SNOW HILL – More people need help with food and shelter in Worcester County as prices rise and jobs dry up, and churches and non-profits are struggling to keep up with demand.
“We have probably in October doubled or more what we usually provide in terms of the amount of food to people,” said Claudia Nagle, director of Diakonia food pantry and homeless shelter in West Ocean City.
In September, Diakonia handed out 172 bags of food, but in October, the organization had handed out at least 307.
The same goes in Berlin with the Pentecoastal Baptist Church Mission, said organizer Eva Flem. “We’ve seen an increase,” said Flem.
Working families make up the majority of those who avail themselves of the church’s groceries and meals.
“They don’t have enough to make ends meet,” said Flem.
Senior citizens are the major users of Ebenezer Ecumenical Food Pantry in Snow Hill. They have similar problems stretching their social security checks to cover food.
“We’re also seeing people come back two times a month. Usually they only come once,” said Mary Waters, who runs the food pantry. “We’re seeing about a third more this year than we did last year.”
Samaritan Shelter and Food Pantry in Pocomoke City has seen shelter usage increase 21 percent in the last two years and is also handing out more than twice as many bags of food in the last few years and seen a tremendous response to the soup kitchen started last winter.
“It’s taking people longer to get out of here,” said Samaritan Shelter’s Executive Director Dan Blair.
The average stay last year was less than two weeks, but the most recent reporting period, which ended in September, showed average stays of 16.5 nights.
Three-quarters of the shelter’s users were customarily male, but now the shelter is seeing nearly equal numbers of men and women. The number of single mothers looking for help is also up.
Samaritan cannot help all of them and it’s unfortunate, according to Blair.
“When you have to tell [a single mother] I’m sorry, we’re full, that hurts,” Blair said.
Over at Diakonia, Nagle said people who have never sought assistance with food or shelter are now surfacing.
“We’re really seeing an increase in the number of families…the demand is constant.” said Nagle.
Clients at Diakonia homeless shelter in West Ocean City are required to find employment and save money before moving out of the shelter into paid housing, but that is proving more difficult than usual.
“Employment is harder and harder to find,” said Diakonia Director Claudia Nagle. “There’s just not the jobs there have been in the past.”
The most recent unemployment numbers from the Maryland Department of Labor, Licensing and Regulation for September show that unemployment in Worcester County went up 1.2 percent since September 2007. Preliminary October 2008 unemployment numbers show nearly a 3-percent increase over October 2007.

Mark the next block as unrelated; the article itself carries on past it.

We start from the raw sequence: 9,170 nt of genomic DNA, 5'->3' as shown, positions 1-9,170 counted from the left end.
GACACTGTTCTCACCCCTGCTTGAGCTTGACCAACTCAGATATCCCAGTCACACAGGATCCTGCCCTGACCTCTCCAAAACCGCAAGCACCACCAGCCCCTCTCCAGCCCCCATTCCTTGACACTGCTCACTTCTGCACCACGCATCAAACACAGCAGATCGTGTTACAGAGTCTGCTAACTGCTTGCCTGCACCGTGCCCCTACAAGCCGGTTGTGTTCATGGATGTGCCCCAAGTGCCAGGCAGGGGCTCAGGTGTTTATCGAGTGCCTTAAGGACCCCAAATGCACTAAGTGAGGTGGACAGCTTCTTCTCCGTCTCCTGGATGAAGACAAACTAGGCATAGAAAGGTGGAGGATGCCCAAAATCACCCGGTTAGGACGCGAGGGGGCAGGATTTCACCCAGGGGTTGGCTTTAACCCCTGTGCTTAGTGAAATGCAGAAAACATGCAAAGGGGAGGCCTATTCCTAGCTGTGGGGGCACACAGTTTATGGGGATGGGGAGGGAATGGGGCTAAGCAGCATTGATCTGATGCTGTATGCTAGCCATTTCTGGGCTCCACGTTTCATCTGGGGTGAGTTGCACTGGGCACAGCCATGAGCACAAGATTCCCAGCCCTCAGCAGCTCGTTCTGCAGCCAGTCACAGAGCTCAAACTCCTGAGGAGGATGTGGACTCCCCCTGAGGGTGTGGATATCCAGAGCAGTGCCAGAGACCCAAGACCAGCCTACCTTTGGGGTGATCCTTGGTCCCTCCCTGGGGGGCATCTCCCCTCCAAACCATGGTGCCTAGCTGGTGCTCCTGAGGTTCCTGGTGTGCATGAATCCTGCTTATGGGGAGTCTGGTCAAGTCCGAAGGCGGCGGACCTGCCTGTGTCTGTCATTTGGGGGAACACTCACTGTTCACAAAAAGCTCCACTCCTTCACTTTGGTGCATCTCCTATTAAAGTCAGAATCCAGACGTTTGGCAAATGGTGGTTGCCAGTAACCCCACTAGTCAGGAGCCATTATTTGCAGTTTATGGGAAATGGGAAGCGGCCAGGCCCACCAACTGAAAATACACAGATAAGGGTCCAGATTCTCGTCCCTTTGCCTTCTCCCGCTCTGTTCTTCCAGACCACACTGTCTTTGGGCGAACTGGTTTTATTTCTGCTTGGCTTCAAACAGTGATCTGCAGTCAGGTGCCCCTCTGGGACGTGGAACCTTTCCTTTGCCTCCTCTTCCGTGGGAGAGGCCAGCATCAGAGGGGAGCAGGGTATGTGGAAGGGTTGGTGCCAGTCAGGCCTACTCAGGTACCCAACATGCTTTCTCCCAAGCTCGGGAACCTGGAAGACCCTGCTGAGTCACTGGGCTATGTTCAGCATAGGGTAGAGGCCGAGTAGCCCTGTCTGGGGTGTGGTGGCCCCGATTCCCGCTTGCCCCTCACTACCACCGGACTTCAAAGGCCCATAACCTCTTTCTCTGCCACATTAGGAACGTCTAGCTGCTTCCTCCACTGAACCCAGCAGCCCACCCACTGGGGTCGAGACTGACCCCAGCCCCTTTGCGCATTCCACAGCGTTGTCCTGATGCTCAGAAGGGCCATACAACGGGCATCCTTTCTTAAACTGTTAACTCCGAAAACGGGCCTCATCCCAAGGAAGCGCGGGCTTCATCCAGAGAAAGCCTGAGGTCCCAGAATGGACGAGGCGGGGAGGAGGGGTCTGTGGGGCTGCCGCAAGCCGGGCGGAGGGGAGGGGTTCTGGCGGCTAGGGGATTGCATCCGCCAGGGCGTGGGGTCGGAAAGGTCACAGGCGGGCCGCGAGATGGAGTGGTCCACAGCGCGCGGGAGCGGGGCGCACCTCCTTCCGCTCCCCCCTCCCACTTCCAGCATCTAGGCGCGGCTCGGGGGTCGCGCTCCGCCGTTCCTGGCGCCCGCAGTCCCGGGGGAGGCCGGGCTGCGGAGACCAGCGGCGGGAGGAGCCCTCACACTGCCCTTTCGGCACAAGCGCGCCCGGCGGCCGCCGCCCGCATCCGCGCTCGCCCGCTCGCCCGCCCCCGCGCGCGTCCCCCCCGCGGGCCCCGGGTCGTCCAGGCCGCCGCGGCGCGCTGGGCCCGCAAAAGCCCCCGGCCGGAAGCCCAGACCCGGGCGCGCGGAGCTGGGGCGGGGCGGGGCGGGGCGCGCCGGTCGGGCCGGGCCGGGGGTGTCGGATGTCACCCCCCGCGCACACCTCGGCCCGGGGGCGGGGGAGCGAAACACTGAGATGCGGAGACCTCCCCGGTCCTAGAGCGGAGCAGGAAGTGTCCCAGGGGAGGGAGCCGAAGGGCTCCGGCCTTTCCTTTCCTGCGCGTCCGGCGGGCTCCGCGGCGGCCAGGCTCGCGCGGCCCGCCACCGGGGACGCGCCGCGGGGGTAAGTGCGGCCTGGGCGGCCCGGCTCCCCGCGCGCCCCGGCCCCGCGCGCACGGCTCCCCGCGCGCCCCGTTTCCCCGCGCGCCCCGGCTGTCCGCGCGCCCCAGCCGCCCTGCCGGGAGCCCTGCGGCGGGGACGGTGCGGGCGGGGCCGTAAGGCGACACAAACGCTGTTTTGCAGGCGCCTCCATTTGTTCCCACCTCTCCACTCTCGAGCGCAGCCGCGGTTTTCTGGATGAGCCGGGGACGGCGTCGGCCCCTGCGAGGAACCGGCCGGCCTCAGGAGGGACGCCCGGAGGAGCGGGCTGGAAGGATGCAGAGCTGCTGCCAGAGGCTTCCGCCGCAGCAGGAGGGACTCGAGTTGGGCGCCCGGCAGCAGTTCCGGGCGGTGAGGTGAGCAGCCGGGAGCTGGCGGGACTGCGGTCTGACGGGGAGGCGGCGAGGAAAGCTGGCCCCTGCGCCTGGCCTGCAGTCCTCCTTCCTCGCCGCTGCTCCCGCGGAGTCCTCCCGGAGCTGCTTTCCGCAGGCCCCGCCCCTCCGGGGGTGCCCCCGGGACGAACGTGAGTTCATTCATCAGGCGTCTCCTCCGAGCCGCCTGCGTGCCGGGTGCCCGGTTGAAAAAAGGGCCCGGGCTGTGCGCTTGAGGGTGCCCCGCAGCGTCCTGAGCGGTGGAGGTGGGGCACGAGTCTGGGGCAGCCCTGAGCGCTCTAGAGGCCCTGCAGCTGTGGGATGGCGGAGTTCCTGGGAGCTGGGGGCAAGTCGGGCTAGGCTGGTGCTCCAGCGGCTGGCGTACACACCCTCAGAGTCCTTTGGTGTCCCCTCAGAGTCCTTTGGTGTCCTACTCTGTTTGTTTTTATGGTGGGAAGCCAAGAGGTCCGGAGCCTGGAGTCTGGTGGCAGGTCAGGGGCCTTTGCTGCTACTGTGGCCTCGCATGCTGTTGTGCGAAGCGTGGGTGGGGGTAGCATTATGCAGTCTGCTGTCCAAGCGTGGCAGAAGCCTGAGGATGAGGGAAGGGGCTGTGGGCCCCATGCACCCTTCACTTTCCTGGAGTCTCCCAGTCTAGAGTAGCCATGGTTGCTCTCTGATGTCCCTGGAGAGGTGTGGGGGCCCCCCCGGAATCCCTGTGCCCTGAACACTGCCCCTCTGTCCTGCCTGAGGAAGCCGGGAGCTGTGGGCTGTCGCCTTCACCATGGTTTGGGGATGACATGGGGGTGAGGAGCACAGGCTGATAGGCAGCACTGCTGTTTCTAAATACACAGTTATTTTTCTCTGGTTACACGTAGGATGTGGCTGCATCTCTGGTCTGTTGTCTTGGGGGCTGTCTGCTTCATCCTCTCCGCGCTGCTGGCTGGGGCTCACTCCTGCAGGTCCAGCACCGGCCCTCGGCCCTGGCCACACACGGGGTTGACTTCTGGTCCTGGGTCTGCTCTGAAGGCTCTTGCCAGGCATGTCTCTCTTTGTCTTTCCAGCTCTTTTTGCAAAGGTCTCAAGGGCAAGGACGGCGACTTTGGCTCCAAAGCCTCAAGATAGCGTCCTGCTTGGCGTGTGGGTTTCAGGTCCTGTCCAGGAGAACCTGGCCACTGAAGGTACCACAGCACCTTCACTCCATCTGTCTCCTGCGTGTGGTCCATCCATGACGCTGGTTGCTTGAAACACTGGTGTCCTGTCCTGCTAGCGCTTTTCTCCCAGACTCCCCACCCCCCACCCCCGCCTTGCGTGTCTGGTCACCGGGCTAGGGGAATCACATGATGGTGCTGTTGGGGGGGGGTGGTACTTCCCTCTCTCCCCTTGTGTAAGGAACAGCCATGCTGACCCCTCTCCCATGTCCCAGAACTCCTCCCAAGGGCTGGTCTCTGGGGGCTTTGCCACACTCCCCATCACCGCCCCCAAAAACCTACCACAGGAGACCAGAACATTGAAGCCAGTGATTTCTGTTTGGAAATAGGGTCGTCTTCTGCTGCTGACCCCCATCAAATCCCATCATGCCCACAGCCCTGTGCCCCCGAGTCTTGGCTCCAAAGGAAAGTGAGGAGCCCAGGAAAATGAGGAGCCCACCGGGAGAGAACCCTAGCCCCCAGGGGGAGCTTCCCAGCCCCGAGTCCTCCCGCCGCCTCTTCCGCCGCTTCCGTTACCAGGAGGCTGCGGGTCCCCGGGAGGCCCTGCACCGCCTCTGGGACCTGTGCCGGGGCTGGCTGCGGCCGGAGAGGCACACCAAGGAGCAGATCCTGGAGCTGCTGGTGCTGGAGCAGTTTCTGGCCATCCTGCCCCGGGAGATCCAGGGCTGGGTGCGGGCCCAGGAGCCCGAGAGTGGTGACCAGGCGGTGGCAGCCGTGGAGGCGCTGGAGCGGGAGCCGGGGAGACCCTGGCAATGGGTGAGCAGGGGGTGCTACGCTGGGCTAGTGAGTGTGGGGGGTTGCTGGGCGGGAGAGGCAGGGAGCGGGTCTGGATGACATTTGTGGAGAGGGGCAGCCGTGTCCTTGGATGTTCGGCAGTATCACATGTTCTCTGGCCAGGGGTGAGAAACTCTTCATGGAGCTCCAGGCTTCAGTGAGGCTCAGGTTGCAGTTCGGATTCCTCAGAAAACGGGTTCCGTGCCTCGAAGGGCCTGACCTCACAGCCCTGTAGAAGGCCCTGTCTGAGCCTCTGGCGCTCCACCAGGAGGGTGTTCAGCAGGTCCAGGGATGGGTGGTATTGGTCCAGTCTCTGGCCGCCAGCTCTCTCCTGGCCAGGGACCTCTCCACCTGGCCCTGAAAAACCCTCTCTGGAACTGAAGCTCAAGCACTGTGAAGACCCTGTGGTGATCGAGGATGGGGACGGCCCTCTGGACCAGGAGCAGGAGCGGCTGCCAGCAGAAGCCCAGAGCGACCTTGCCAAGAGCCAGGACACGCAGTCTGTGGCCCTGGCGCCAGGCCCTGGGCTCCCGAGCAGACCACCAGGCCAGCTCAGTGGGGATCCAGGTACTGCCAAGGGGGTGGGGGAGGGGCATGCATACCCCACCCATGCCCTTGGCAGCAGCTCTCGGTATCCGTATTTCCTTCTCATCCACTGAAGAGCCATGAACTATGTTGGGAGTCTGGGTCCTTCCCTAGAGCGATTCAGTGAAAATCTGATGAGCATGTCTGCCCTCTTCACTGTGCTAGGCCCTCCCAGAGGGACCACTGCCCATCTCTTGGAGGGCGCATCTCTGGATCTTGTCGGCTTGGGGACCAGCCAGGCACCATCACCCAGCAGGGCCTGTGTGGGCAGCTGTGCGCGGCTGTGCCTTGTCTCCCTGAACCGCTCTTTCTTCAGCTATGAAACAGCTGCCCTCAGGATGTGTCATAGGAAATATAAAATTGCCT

Construction has nearly halted in Worcester County, leaving many out of work, while other businesses known for hiring more around the holidays are hiring fewer employees or not at all.
“Employment opportunities are not as plentiful,” said Nagle.
Fran Meyers, who runs Ocean City Baptist Church’s free job service, said more people are seeking than jobs than available employment.
“You have more people now than ever,” said Meyers.
Meyers, who acts as a matchmaker between job seekers and businesses looking to hire, said she had 17 people in her office last Friday looking for work, compared to the five or six she would expect to see.
Despite the large number of businesses closed for the off-season and the economy, Meyers said she had about 30 open spots on her desk in retail and restaurants.
People working entry-level jobs cannot afford housing, food, medical bills and transportation, said Blair.
“Nobody can live on that,” said Blair. “They can’t make it…it’s a vicious circle and it all comes down to money.”
Another effect of the housing crisis and recession is the tightening of the rental market. The conundrum for many county residents is the availability of housing versus the availability of employment. When jobs are offered in the summer tourist season, housing particularly in the north end is at a great premium, and when housing opens up in the winter, jobs have dried up. It’s a nasty cycle, officials say.
Currently, Nagle said, homeowners are losing their property in the housing crisis and moving into the limited supply of year-round rental housing in the northern half of the county, which bumps others out of that space.
“Everything is sort of like dominoes,” Nagle said. “It’s something our community is going to continue to feel.”